One very impressive highlight of Former Editor Comments The relationship between our institution and William H. Danforth, the conference was the common The Anchorline idea is fresh, however, was particular and personal — he liked Hope College, and communion, of which people of all fresher than some of the first mawas dedicated to the principles f o r which we stand. races, nations, and Christian creeds terial; but a worthy and magnanimA year ago money was appropriated and sent f r o m the Danforth partook. This showed us that in Foundation, which he established f o r direct aid to Christian education, spite of the revolutions of the ous venture. I'm certain it will f o r a meditation sanctuary on our campus. It is our hope to soon in- world, there is one common base prove to be highly successful. Han corporate this in our building p r o g r a m as it unfolds. Also, two mem- which gives us a form of unity — Ki Bum never ceases to amaze me; he has a golden f u t u r e . bers of our college family are now studying with the aid of Danforth Christ. Cordially, g r a n t s a t the University of Michigan, J a m e s Van Putten is a Fellow The important duty f o r us as inRay Vedder in Physics and Kenneth Weller is doing doctoral work in Business dividuals is to become acquainted Fort Hood, Texas Administration. Similar aid is available to our students now and in with these universal revolutions the f u t u r e . and to recognize Christ as the There are m a n y foundations, witness page one, who have done reconciling factor. When Opus much f o r us. Yet, here was a man who has touched us personally with A Delegate They say " O P U S goeth about in the vitality of Christian experience. Mr. Danforth passed away on NOTE: The nine students who a mysterious way its wonders to Christmas Eve. represented Hope at the Ecumenical perform," Don't believe it; there's We give t h a n k s for his life and the way he lived it. Student Conference at Ohio Uni- nothing mysterious about us. You versity, Athens, December 27 don't have to be Senior, or StraightW h a t things there are to write, if one could only write them! My through January 1, were: Lois A, or Startling, or Solemn to bring mind is full of gleaming thoughts; gay moods and mysterious, moth- Hoeksema, D o r o t h y H e s s e l i n k , us what you write. We want the like meditations hover in my imagination, f a n n i n g their painted wings. Nathan Vander Werf, Bill Elferink, opportunity to present student ideas They would make my f o r t u n e if I could catch them; but always the Nelvie Meerman, Reiko Kim, Barb and modes of expression to the whole campus. If something inrarest, those f r e a k e d with azure and the deepest crimson, flutter away Jeffrey, Joyce Poll and Don Lee. terests you, write about it and beyond my reach. bring it to us. Thought is a valuThe ever-baffled chase of these filmy nothings often seems, f o r one able commodity; we need, both to LORESS LADIES APPAREL of sober years in a sad world, a trifling occupation. But have I not read produce and to encounter more. of the g r e a t kings of Persia who used to ride out to hawk f o r butter- FORMALS & WEDDING GOWNS Hence OPUS hopes to encourage flies, nor deemed this pastime beneath their royal dignity? Made To Order the writer and stimulate the reader. Ready Made Dresses, Also —Logan Pearsall Smith We go to press at the end of Expert Alterations ? 188 River Ave. Ph. 6-7912 March. Will you join us The Staff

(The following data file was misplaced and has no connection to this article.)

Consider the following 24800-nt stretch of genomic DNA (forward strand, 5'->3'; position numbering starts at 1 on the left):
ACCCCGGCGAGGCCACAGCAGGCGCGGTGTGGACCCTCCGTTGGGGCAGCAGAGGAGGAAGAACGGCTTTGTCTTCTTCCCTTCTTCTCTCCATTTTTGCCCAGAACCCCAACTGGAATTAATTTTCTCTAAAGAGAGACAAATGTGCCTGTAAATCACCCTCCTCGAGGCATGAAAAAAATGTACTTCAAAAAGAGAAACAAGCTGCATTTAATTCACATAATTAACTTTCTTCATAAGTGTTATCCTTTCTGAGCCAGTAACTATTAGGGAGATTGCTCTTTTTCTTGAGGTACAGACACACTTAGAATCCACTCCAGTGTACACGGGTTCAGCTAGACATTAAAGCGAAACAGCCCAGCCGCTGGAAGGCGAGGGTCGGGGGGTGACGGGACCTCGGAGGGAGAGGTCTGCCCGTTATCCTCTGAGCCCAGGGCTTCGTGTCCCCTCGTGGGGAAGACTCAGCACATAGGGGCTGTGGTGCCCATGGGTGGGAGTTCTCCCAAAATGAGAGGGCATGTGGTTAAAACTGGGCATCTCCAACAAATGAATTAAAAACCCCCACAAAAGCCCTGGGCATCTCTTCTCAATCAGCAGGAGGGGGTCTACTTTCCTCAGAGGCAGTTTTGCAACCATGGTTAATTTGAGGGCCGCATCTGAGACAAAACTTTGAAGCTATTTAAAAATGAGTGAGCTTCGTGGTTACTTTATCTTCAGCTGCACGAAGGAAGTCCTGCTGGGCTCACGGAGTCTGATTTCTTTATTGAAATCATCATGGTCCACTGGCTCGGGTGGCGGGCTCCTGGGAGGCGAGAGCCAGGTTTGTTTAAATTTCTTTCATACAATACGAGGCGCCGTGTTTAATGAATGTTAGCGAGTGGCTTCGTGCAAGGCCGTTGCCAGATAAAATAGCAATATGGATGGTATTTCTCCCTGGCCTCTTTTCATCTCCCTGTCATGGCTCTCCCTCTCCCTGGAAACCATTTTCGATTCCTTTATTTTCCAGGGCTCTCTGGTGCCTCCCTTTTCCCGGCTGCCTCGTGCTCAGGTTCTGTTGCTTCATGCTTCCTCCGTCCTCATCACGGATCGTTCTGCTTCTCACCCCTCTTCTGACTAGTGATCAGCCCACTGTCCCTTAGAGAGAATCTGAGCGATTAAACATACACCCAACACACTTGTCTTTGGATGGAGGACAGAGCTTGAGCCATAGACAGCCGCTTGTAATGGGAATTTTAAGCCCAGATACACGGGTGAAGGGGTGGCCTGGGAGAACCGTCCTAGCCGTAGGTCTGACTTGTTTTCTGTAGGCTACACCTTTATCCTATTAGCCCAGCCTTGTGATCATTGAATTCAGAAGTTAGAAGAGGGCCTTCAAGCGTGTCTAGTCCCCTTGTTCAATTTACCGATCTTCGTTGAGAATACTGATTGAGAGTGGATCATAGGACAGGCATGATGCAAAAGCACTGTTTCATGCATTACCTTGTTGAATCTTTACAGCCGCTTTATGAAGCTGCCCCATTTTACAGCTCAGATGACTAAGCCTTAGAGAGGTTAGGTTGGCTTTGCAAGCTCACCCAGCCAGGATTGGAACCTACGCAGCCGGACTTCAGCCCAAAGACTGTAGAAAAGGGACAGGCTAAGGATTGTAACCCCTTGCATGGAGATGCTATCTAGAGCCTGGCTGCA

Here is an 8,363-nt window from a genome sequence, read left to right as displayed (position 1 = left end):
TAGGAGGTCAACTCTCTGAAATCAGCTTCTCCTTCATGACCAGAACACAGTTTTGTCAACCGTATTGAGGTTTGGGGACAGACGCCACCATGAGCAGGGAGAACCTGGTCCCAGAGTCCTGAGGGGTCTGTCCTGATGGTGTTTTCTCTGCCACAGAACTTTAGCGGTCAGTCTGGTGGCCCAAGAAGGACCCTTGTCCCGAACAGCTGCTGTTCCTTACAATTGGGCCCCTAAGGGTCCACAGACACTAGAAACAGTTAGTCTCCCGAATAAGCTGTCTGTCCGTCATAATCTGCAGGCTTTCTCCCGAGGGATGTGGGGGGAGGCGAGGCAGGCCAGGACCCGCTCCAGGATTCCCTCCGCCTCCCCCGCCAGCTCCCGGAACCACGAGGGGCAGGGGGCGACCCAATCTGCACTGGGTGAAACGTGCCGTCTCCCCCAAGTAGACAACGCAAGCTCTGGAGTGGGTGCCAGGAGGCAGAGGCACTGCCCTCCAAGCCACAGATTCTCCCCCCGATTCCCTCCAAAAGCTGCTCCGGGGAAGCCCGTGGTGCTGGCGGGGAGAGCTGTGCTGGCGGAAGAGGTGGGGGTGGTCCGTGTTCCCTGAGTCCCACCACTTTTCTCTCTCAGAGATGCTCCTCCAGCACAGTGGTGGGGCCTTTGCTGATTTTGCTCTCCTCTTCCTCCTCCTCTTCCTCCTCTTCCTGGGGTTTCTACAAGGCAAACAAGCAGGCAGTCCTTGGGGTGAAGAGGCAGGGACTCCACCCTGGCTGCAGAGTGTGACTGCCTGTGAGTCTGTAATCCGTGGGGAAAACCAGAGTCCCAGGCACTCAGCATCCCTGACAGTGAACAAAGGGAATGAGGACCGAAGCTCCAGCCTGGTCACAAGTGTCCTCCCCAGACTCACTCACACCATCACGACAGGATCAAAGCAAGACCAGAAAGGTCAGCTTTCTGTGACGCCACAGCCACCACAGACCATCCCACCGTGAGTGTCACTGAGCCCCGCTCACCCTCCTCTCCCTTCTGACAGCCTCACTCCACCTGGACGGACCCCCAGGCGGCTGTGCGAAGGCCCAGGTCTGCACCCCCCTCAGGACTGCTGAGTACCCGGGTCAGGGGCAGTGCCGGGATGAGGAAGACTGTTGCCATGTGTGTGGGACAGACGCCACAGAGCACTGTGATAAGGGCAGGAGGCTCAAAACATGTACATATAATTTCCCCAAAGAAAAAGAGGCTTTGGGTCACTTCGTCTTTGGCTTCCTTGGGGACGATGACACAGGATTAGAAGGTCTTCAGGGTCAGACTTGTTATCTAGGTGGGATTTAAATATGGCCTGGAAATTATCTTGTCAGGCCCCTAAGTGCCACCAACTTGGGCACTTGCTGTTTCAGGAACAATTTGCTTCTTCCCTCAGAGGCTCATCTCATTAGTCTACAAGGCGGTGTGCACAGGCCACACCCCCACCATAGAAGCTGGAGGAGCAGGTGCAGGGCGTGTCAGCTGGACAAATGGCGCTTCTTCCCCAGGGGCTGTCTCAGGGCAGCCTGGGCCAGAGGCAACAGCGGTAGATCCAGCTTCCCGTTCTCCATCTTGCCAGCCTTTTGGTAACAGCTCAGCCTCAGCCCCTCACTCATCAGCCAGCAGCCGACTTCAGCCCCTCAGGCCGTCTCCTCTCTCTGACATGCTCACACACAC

She walks in the darkness of the night. Bathed in beams of soft moonlight. Not pondering some aesthetic deed, But thinking of t h a t evening weed. To be a coed sweet and pure, Undefiled by etiquette or demure. Could easily prove to be. The epitamy of immaturity. Climactus



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Page Three